Dealer offered me less than half blue book, or about 40% what I sold what would have been my trade-in to the first person who looked at it.
I don't blame him, though. My trade was a clunker (actually ran really well, but the exterior/interior had 14 years of abuse on it). It didn't fit at all with the type of used vehicles he sold. I appreciated that he was honest with me in saying he really didn't want it, but if I forced it on him here's what he'd give me.
When I got my MDX 1 month ago, I asked about trade-in. The used card manager showed me a Kelly Blue Book price of about $7k but he only offered me $3k! and kept talking about all the bull**** like they need to do this and that... I wasn't looking for $7k when I checked the trade-in price from dealer but I didn't expect to get low offer like that. Anyway, I sold the car to the 1st buyer 1 day after my car ad. is shown for $7100. I might get higher offer but it is good for me and I am happy
As a general rule you will always come out better by selling your vehicle on your own rather than trading in to the dealer. If the dealer gives you a great price for your trade that means he gave you less than he should have for a discount for your new purchase.
In the case of the MDX the discount has not existed so the Trade in value will naturally be low.
If you want to trade in to avoid the hassle of selling yourself be prepared to pay the price.
You need to understand that the Used Car Department and the New Car Department are different profit centers in the dealership. The New Car Manager and the Used Car Manager are NOT motivated to "help the other out".
When you go to buy a "common car", the "dealership" will intervene to "make the deal" [e.g. drop price on new car, up price on trade-in] and work it out later.
When you buy an MDX, they "ain't gonna budge" on the MDX price AND they know that you are going to buy the MDX. Therefore, it is up to you to work out the deal with the used car manager with "no assist" from the dealership. Now understand that the Used Car Manager wants to make a profit. Why go thru the hassle to buy your car, wholesale it, and make no money?? Therefore the Used Car Manager is going to offer you less than he can get for the car wholesale. Most wholesalers don't pay "low book", they buy "back of book" [unless it is a really hot car] because the best they can get for the car when they sell it is less than wholesale [the buyer wants to buy it way back of low book, ......].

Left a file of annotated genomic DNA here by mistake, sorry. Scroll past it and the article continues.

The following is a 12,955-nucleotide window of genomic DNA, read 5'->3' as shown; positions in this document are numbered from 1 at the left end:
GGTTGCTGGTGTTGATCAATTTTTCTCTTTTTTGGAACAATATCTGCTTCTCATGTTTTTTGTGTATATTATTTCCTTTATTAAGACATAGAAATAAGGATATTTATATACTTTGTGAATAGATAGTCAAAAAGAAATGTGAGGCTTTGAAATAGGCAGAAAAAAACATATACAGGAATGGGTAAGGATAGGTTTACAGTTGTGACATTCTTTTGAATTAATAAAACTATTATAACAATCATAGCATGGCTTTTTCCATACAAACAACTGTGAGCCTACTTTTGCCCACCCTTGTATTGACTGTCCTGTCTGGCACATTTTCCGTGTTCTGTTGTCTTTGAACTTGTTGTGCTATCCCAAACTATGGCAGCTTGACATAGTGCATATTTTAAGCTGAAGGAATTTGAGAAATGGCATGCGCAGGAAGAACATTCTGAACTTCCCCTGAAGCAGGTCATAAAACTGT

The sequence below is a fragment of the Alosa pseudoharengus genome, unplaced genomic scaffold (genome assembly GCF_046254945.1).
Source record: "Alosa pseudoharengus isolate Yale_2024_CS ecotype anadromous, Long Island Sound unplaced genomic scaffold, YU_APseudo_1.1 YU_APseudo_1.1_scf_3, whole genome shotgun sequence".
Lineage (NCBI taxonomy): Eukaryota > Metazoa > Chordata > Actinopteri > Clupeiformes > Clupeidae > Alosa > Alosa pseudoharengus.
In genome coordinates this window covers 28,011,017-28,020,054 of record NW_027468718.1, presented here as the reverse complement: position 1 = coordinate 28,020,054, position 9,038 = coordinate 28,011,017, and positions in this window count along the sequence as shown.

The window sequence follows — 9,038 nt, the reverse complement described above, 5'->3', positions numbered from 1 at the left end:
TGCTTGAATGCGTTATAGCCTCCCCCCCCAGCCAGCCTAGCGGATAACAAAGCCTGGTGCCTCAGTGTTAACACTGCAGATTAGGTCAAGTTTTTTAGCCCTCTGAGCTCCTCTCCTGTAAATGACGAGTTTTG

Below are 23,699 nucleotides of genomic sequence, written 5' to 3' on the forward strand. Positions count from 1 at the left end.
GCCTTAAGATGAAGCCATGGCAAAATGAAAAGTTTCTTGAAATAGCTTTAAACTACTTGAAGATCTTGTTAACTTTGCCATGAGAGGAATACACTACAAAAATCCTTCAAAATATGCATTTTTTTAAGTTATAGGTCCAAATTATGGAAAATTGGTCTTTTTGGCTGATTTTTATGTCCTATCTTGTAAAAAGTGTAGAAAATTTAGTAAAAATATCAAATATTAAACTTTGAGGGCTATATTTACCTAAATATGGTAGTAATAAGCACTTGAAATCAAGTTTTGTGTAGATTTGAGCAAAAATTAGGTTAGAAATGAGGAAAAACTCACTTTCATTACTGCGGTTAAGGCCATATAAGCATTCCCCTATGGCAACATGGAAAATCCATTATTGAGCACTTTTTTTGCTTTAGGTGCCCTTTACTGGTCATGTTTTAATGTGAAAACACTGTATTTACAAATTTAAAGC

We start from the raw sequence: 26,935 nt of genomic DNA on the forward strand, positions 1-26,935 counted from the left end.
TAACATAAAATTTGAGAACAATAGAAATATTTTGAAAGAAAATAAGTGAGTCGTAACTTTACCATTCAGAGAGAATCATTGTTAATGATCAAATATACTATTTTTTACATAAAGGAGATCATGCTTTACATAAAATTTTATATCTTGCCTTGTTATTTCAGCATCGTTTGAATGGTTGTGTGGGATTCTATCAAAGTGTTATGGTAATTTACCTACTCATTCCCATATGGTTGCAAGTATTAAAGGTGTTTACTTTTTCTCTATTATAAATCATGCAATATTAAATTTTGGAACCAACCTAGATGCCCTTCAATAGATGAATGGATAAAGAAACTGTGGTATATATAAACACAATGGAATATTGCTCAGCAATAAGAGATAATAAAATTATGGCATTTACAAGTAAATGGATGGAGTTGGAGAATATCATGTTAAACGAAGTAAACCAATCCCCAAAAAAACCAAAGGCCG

You've got the Used Car manager trying to "make a buck" and the wholesaler trying to "make a buck". Got the picture??
Now understand that "make a buck" could be $100, $500, $1,000 etc. So are you really surprised that a Used Car Manager tries to buy your $7,000 car for $3,500?
By the way, I am NOT defending them. There are lots of jokes about used car salesmen, hmmmmm wonder why!! Additionally, there is a car wholesaler in our family. He lives VERY nicely!! Think he does that by "buying high" -- WRONG.
They succeed mostly because most people don't want to sell it themselves [it is a pain in the butt].
PS -- That "friendly service writer/advisor" at MOST dealerships is commissioned. Ever wonder why the transmission needs to be power flushed every 7,500 miles or why the air filter is dirty every 7,500 miles ...... That is largely the drive of these "service packages" that are significantly "more comprehensive" than the mfg. recommended maintenance. Of COURSE, they are simply trying to HELP you take better care of vehicle. I believe we have seen a "large varience" in the cost of a 7,500 or 15,000 mile service. Guess what, the Service Department is a third profit center at the dealership.